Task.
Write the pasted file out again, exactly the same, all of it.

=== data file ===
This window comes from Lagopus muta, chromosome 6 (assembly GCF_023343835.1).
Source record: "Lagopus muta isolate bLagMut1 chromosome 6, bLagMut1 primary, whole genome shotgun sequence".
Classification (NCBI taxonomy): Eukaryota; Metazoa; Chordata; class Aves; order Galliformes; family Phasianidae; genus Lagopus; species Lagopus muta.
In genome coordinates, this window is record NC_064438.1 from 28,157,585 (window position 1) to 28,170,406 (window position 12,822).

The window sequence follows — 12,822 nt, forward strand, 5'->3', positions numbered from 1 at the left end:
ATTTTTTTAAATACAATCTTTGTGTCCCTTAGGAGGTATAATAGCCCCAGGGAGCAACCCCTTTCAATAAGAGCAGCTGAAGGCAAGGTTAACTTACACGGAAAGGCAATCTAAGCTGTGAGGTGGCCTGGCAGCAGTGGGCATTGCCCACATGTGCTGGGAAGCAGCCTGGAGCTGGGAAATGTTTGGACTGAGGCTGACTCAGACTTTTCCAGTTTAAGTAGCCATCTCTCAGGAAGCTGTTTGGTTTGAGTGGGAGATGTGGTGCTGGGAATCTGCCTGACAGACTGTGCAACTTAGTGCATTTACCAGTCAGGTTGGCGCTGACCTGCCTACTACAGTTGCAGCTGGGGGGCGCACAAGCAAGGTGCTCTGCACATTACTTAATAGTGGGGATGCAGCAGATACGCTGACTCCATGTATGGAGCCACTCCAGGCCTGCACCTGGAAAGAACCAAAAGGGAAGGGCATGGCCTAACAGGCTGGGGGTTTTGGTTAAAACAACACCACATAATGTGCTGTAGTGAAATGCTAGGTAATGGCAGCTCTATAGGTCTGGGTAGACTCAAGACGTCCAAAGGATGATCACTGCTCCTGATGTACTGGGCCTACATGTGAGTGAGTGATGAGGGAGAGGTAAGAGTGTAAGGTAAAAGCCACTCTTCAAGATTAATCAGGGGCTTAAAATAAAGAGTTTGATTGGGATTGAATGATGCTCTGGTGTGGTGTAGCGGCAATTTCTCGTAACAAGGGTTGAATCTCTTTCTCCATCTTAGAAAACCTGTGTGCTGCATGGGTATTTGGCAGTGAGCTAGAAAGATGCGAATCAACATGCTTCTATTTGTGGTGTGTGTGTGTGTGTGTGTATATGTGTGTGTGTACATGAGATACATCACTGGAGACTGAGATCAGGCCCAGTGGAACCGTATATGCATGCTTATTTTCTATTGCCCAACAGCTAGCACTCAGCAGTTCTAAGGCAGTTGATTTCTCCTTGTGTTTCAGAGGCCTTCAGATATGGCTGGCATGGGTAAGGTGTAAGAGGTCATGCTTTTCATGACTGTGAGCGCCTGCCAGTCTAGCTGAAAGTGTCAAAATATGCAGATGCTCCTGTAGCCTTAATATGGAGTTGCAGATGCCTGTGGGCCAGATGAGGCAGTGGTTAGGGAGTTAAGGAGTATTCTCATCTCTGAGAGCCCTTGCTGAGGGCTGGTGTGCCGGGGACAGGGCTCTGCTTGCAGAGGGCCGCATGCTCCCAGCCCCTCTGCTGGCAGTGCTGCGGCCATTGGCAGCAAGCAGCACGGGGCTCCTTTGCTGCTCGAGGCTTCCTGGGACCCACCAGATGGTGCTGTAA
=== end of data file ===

This window comes from Lagopus muta, chromosome 6 (assembly GCF_023343835.1).
Source record: "Lagopus muta isolate bLagMut1 chromosome 6, bLagMut1 primary, whole genome shotgun sequence".
Classification (NCBI taxonomy): Eukaryota; Metazoa; Chordata; class Aves; order Galliformes; family Phasianidae; genus Lagopus; species Lagopus muta.
In genome coordinates, this window is record NC_064438.1 from 28,157,585 (window position 1) to 28,170,406 (window position 12,822).

The window sequence follows — 12,822 nt, forward strand, 5'->3', positions numbered from 1 at the left end:
ATTTTTTTAAATACAATCTTTGTGTCCCTTAGGAGGTATAATAGCCCCAGGGAGCAACCCCTTTCAATAAGAGCAGCTGAAGGCAAGGTTAACTTACACGGAAAGGCAATCTAAGCTGTGAGGTGGCCTGGCAGCAGTGGGCATTGCCCACATGTGCTGGGAAGCAGCCTGGAGCTGGGAAATGTTTGGACTGAGGCTGACTCAGACTTTTCCAGTTTAAGTAGCCATCTCTCAGGAAGCTGTTTGGTTTGAGTGGGAGATGTGGTGCTGGGAATCTGCCTGACAGACTGTGCAACTTAGTGCATTTACCAGTCAGGTTGGCGCTGACCTGCCTACTACAGTTGCAGCTGGGGGGCGCACAAGCAAGGTGCTCTGCACATTACTTAATAGTGGGGATGCAGCAGATACGCTGACTCCATGTATGGAGCCACTCCAGGCCTGCACCTGGAAAGAACCAAAAGGGAAGGGCATGGCCTAACAGGCTGGGGGTTTTGGTTAAAACAACACCACATAATGTGCTGTAGTGAAATGCTAGGTAATGGCAGCTCTATAGGTCTGGGTAGACTCAAGACGTCCAAAGGATGATCACTGCTCCTGATGTACTGGGCCTACATGTGAGTGAGTGATGAGGGAGAGGTAAGAGTGTAAGGTAAAAGCCACTCTTCAAGATTAATCAGGGGCTTAAAATAAAGAGTTTGATTGGGATTGAATGATGCTCTGGTGTGGTGTAGCGGCAATTTCTCGTAACAAGGGTTGAATCTCTTTCTCCATCTTAGAAAACCTGTGTGCTGCATGGGTATTTGGCAGTGAGCTAGAAAGATGCGAATCAACATGCTTCTATTTGTGGTGTGTGTGTGTGTGTGTGTATATGTGTGTGTGTACATGAGATACATCACTGGAGACTGAGATCAGGCCCAGTGGAACCGTATATGCATGCTTATTTTCTATTGCCCAACAGCTAGCACTCAGCAGTTCTAAGGCAGTTGATTTCTCCTTGTGTTTCAGAGGCCTTCAGATATGGCTGGCATGGGTAAGGTGTAAGAGGTCATGCTTTTCATGACTGTGAGCGCCTGCCAGTCTAGCTGAAAGTGTCAAAATATGCAGATGCTCCTGTAGCCTTAATATGGAGTTGCAGATGCCTGTGGGCCAGATGAGGCAGTGGTTAGGGAGTTAAGGAGTATTCTCATCTCTGAGAGCCCTTGCTGAGGGCTGGTGTGCCGGGGACAGGGCTCTGCTTGCAGAGGGCCGCATGCTCCCAGCCCCTCTGCTGGCAGTGCTGCGGCCATTGGCAGCAAGCAGCACGGGGCTCCTTTGCTGCTCGAGGCTTCCTGGGACCCACCAGATGGTGCTGTAA